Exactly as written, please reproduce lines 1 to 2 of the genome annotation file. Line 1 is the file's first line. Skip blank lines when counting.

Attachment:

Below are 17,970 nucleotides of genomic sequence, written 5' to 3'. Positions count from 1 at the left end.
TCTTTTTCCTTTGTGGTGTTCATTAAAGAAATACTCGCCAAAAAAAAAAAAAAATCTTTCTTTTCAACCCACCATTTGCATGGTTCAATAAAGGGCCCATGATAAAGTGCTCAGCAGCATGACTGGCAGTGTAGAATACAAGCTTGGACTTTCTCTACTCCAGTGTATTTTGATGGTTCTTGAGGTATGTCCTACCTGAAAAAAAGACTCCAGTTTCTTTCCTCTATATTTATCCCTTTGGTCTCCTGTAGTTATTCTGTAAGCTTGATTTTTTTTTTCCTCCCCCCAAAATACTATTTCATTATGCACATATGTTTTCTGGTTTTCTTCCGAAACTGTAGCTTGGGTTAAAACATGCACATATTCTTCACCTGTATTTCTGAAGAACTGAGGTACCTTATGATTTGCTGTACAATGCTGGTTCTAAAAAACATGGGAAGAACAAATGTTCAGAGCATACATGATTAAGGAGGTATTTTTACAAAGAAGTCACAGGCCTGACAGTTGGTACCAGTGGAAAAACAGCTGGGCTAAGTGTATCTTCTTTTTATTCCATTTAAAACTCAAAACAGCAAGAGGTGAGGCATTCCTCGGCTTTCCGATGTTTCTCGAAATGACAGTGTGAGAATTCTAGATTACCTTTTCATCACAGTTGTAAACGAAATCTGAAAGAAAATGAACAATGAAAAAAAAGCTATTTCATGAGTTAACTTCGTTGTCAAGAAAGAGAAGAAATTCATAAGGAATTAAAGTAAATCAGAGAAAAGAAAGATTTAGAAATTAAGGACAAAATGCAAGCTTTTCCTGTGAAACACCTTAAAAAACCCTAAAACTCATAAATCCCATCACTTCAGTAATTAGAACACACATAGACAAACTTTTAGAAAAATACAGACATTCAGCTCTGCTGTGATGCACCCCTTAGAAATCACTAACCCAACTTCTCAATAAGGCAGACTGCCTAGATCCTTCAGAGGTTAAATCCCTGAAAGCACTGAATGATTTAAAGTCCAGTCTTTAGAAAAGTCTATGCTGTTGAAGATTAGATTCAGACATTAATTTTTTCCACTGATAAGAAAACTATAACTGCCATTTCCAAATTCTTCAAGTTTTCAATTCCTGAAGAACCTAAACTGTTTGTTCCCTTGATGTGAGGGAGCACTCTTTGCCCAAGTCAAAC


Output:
Below are 17,970 nucleotides of genomic sequence, written 5' to 3'. Positions count from 1 at the left end.
TCTTTTTCCTTTGTGGTGTTCATTAAAGAAATACTCGCCAAAAAAAAAAAAAAATCTTTCTTTTCAACCCACCATTTGCATGGTTCAATAAAGGGCCCATGATAAAGTGCTCAGCAGCATGACTGGCAGTGTAGAATACAAGCTTGGACTTTCTCTACTCCAGTGTATTTTGATGGTTCTTGAGGTATGTCCTACCTGAAAAAAAGACTCCAGTTTCTTTCCTCTATATTTATCCCTTTGGTCTCCTGTAGTTATTCTGTAAGCTTGATTTTTTTTTTCCTCCCCCCAAAATACTATTTCATTATGCACATATGTTTTCTGGTTTTCTTCCGAAACTGTAGCTTGGGTTAAAACATGCACATATTCTTCACCTGTATTTCTGAAGAACTGAGGTACCTTATGATTTGCTGTACAATGCTGGTTCTAAAAAACATGGGAAGAACAAATGTTCAGAGCATACATGATTAAGGAGGTATTTTTACAAAGAAGTCACAGGCCTGACAGTTGGTACCAGTGGAAAAACAGCTGGGCTAAGTGTATCTTCTTTTTATTCCATTTAAAACTCAAAACAGCAAGAGGTGAGGCATTCCTCGGCTTTCCGATGTTTCTCGAAATGACAGTGTGAGAATTCTAGATTACCTTTTCATCACAGTTGTAAACGAAATCTGAAAGAAAATGAACAATGAAAAAAAAGCTATTTCATGAGTTAACTTCGTTGTCAAGAAAGAGAAGAAATTCATAAGGAATTAAAGTAAATCAGAGAAAAGAAAGATTTAGAAATTAAGGACAAAATGCAAGCTTTTCCTGTGAAACACCTTAAAAAACCCTAAAACTCATAAATCCCATCACTTCAGTAATTAGAACACACATAGACAAACTTTTAGAAAAATACAGACATTCAGCTCTGCTGTGATGCACCCCTTAGAAATCACTAACCCAACTTCTCAATAAGGCAGACTGCCTAGATCCTTCAGAGGTTAAATCCCTGAAAGCACTGAATGATTTAAAGTCCAGTCTTTAGAAAAGTCTATGCTGTTGAAGATTAGATTCAGACATTAATTTTTTCCACTGATAAGAAAACTATAACTGCCATTTCCAAATTCTTCAAGTTTTCAATTCCTGAAGAACCTAAACTGTTTGTTCCCTTGATGTGAGGGAGCACTCTTTGCCCAAGTCAAAC